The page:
If you're searching for a view with a room, it would be hard to better the new Riffelalp Resort above Zermatt. The highest and one of the most luxurious hotels in the Alps looks directly onto the Matterhorn.This content was published on December 26, 2000 - 08:59
Nearly 40 years after the Riffelalp Grand Hotel was destroyed by fire, a five-star resort has risen from the ashes, perched on a plateau 2,222 metres above sea level.
Building a hotel at this altitude poses all sorts of logistical problems. "Securing the foundations took more than two months," explains architect and project manager, Roman Mooser.
"We're in a nature conservation area and had to keep on the right side of local planning laws - the distance between buildings, shapes, roof design. And all the transportation of materials and workers was by mountain railway or helicopters."
In overall appearance the Riffelalp is designed to resemble an Alpine village from outside and a Swiss chalet inside. The traditional appearance is combined with state of the art technology - internet, ISDN, cable television, computer controlled ventilation and heating.
The project has cost more than SFr50 million ($30 million), a partnership between the local Seiler hotel dynasty and the Sandoz Family Foundation.
When the original hotel opened in 1884, it soon became the playground of European society. Politicians, princes, celebrities and industrialists flocked here and the house orchestra consisted of members of the Vienna Philharmonic. Today, the former English chapel is intended for cultural events.
"We are very much hoping to develop a renewed cultural life because in the 50s, many artists were familiars of the Hotel Riffelalp," says Olivier Verrey, secretary of the Sandoz Family Foundation. "That side of things disappeared when the hotel burnt down and we hope it will start up again."
In the 19th century, before the Gornergrat mountain railway was opened, it took 10 hours by donkey and horse to transport the building materials from Visp to Zermatt and then up to the building site.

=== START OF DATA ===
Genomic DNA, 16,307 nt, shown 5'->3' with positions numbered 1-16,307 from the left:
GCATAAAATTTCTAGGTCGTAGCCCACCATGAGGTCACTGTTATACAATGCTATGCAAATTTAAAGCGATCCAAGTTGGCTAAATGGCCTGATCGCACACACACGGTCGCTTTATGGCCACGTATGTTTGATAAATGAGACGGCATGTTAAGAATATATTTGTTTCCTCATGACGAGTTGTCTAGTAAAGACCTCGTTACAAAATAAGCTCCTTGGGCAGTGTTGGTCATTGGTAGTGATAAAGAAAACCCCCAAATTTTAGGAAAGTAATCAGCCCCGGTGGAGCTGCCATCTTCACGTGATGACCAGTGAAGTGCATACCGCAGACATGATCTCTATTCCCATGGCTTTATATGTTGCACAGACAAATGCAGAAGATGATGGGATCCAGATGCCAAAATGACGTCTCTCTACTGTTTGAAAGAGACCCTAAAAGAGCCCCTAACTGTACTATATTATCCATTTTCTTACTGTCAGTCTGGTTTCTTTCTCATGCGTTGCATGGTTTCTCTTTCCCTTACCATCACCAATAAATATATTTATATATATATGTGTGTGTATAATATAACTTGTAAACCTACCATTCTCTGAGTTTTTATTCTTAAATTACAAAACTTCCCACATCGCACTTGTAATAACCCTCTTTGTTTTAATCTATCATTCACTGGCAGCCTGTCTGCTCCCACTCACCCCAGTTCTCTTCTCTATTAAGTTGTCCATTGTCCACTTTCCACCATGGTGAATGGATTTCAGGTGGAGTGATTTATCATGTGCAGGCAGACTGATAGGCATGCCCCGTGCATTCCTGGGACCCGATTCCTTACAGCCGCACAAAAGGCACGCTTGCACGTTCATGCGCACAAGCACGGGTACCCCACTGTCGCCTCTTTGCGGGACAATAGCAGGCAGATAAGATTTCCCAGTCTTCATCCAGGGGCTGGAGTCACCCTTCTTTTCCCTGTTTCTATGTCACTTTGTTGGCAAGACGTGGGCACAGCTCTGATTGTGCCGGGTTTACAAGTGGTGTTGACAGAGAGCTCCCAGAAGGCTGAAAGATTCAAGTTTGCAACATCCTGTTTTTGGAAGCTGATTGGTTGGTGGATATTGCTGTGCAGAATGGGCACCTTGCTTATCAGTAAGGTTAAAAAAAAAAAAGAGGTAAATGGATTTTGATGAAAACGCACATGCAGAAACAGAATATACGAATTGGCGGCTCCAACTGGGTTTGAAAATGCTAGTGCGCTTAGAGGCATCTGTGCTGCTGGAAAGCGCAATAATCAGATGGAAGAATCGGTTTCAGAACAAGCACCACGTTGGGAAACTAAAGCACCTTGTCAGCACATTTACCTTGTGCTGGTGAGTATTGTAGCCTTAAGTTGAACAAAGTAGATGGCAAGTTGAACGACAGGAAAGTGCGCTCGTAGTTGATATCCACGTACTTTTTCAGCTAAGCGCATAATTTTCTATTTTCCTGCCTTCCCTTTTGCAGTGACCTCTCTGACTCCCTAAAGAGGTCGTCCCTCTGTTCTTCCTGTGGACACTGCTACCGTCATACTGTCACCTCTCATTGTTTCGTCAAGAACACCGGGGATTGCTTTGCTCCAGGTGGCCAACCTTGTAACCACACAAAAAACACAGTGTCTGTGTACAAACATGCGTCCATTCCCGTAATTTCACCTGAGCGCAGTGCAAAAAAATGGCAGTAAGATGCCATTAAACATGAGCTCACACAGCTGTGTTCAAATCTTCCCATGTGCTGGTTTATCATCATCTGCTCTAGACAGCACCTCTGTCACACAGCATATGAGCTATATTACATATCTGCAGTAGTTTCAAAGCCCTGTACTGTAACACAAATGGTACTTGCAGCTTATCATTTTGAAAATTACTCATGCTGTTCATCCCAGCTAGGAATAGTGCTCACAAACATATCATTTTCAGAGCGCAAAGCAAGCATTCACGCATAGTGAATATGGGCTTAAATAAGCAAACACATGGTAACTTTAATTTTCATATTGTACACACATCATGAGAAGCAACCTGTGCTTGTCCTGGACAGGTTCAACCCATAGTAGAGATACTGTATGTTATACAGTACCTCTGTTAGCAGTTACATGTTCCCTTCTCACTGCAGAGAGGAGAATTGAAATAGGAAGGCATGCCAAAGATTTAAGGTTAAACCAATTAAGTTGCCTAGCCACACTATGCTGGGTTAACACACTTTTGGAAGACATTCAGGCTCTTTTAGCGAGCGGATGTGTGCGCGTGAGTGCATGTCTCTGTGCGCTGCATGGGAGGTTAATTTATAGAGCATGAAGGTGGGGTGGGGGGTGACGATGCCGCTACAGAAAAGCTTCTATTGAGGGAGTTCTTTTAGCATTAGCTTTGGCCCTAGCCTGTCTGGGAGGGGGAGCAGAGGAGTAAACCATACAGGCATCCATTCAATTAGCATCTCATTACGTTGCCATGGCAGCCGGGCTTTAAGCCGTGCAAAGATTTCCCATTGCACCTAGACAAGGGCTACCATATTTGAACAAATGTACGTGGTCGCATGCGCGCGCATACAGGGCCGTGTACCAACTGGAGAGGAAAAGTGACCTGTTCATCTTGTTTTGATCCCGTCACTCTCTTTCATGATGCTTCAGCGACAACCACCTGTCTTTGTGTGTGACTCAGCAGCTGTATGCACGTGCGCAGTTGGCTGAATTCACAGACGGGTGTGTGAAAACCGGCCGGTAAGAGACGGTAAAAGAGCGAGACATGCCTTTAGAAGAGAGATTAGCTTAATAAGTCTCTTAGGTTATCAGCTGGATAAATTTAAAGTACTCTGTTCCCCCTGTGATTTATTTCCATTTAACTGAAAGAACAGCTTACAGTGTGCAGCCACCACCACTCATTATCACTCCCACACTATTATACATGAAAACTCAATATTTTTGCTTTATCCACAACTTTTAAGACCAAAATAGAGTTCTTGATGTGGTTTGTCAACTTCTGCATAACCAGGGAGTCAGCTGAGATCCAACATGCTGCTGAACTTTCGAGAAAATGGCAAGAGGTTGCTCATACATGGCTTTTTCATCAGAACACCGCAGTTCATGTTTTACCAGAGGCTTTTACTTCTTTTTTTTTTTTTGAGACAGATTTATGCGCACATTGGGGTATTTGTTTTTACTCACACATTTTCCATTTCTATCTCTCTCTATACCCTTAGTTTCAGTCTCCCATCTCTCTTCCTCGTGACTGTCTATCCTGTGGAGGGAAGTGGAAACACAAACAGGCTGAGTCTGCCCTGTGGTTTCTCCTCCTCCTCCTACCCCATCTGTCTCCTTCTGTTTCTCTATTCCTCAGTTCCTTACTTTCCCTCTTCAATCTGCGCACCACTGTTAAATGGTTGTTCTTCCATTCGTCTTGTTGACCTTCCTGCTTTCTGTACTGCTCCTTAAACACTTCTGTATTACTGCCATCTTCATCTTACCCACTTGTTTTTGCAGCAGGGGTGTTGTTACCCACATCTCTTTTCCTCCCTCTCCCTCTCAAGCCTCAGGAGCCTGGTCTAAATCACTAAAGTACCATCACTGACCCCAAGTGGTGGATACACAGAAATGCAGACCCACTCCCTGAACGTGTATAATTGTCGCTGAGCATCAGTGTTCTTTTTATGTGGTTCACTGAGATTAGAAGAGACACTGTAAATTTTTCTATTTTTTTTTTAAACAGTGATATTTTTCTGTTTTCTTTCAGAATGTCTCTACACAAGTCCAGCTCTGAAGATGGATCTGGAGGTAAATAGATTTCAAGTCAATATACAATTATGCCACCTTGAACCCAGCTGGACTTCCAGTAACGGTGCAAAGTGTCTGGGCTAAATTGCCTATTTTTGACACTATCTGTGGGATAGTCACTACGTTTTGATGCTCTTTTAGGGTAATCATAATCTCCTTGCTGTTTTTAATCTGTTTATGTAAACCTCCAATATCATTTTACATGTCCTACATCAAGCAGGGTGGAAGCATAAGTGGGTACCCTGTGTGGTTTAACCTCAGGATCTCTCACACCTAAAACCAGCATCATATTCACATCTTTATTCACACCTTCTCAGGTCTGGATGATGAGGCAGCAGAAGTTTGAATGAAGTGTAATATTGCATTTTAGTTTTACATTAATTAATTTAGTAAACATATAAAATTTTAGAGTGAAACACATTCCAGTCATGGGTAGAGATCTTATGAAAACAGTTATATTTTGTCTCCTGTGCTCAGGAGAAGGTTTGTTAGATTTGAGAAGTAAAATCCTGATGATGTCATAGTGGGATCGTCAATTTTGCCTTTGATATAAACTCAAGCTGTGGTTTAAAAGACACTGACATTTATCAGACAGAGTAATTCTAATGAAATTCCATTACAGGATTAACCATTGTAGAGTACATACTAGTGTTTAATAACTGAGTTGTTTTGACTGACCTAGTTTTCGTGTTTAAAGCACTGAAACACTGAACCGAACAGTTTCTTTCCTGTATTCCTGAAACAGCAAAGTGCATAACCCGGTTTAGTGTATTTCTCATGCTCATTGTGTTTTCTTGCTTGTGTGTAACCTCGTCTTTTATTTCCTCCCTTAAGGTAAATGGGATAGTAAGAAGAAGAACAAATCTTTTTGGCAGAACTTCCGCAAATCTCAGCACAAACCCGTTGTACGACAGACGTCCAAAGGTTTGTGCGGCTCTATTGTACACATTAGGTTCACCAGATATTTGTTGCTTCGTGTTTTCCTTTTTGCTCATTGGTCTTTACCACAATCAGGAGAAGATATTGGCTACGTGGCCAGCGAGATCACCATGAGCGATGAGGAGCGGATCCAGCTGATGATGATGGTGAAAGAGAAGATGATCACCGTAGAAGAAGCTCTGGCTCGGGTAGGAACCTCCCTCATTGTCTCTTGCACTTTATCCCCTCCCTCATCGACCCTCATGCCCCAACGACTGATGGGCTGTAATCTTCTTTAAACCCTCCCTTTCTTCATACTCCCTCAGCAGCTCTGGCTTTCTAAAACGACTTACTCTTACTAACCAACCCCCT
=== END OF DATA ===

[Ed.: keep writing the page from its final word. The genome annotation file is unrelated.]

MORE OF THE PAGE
Transportation is easier nowadays but even so, it was touch and go whether the hotel would be completed for the scheduled December opening.
"During October, we had terrible difficulties here in the region with the bad weather," says Mooser. "We had no train, no road, no telephone for four days. Some 5,000 working hours were lost that week. One day alone only five of 150 staff could get to work because the roads were blocked. It made transportation much more difficult and without the helicopter, we would never have finished on time."
In the final weeks, some 2,600 train loads of materials were delivered along with 200 flights by the helicopters of Air Zermatt.
Plans to resurrect the Riffelalp Hotel have been on the cards ever since the fire of 1961. The 1980s saw the restoration of the two annexes, one transformed into a small three star hotel, the other into holiday homes. But the new Riffelalp Resort really got underway in 1998.
Thanks to the intervention of the Sandoz Foundation, it was decided to aim for the luxury end of the market with all facilities from bowling to ski rental, steam baths to cinema.
"A hotel on a mountain is like a cruise liner," says Christian Seiler, managing director of Seiler Hotels. "You have to have all the amenities on site."
And he has no doubts at all what makes the Riffelalp unique: "The view of the Matterhorn is exceptional. It's the best view in the region. Then there's the silence, the comfort of the hotel and the fact that you can ski out of the door."
by Vincent Landon
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